A thing so scripted in the stones nor greater than it seems,
But ever-striving, ever-writhing, natural peaks declining,
Irreconcilable in their conniving, twice and more desired falling
In or toward Themselves, the Mothers of all Waters, yes. Rivers
Die and are reborn at once–revivals in their streams and noted divers
Books, catalogued as tributaries and watersheds–calling
And recalling from a moonstruck swollen pinnacle
even to the least and last most holy drop.
Confucius* said it long ago that greatest glories
Come not so much in never falling, but in histories
Of revision, sublimes in tectonic prodigies at the mountaintop.
Little wonder save to mortals what the matter is;
energy is the bright selective gleam
Of noble souls who
like the stream, the river, the brook,
must at last rejoin the sea.

*Confucius B.C. 551-479

“Solace in the Courtesies”

…just a note to say that about a year ago, I posted the following sonnet induced by having seen the Moon and Jupiter in their full glory together; they’re both back, and contrary to public opinion, so am I; for the mind, “the thousand natural shocks that flesh is heir to:; for the heart, time is conquered, thank God… —Once, 23 July 2011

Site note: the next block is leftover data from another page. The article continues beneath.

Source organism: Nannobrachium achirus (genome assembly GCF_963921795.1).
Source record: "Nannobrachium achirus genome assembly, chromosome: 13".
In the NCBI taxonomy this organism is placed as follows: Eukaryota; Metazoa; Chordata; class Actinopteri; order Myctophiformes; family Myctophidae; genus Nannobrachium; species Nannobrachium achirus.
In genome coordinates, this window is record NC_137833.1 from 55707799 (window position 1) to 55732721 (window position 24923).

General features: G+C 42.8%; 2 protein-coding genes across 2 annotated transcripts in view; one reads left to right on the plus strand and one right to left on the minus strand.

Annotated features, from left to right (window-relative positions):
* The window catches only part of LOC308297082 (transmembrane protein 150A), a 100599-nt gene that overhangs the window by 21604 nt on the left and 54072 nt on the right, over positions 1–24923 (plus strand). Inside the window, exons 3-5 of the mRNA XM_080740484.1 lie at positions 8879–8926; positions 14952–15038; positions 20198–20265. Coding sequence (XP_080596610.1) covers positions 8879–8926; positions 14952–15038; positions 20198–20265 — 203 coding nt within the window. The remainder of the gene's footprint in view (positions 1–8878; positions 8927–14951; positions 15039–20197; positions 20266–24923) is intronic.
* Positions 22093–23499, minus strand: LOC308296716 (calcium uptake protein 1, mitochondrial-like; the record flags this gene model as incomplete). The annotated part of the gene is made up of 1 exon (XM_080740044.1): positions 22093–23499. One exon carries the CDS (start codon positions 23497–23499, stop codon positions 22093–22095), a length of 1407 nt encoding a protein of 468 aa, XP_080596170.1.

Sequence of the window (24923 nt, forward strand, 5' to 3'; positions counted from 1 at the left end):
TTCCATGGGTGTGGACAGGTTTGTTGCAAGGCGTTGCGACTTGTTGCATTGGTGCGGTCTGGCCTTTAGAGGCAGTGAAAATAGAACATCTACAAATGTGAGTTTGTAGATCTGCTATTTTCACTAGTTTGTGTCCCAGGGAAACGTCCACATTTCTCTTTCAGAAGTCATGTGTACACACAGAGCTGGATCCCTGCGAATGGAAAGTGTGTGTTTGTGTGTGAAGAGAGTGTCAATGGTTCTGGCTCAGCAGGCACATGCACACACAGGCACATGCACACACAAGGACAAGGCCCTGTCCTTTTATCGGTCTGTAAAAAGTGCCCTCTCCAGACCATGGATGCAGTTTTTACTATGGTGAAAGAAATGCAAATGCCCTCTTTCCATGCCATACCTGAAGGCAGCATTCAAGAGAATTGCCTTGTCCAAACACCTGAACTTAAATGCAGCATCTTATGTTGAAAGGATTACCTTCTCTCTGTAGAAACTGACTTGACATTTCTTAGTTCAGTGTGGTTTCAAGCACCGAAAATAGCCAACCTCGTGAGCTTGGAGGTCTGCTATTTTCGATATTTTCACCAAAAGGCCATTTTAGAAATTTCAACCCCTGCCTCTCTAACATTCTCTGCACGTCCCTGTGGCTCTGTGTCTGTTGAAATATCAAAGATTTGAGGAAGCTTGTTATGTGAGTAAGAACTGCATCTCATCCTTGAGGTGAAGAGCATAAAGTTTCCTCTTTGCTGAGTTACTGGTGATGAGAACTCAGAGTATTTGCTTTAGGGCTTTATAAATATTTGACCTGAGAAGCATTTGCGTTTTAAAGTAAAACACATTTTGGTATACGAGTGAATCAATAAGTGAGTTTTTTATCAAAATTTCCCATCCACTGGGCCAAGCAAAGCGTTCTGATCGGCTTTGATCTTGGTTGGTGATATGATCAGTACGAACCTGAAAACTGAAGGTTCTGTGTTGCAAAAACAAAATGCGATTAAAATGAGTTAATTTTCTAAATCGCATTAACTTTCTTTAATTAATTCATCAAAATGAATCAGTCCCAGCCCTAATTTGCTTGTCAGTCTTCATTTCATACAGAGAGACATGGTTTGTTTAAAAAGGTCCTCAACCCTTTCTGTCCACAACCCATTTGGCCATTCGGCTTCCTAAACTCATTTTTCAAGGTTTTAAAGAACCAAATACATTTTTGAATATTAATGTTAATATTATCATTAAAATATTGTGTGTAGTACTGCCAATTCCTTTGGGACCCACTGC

“Solace in the Courtesies”

Solace in the courtesies of the constellations, Jupiter
Surely there at sunrise, the brightest star,
Visible while the jealous moon, scarred,
The closest audience; apt, significant. The irony. Her
Dwarf, yet here in circumstance; the bond a quiet perpetuity.
The mighty planet rests for moments in the night,
And we regard the larger aegis the greater light
And think so little of her smaller celebrant; so great an inequity
In vision we’re wont to dote upon from such a station as this.
It is just so with all luminaries of perspicuous wisdom and guidance in the night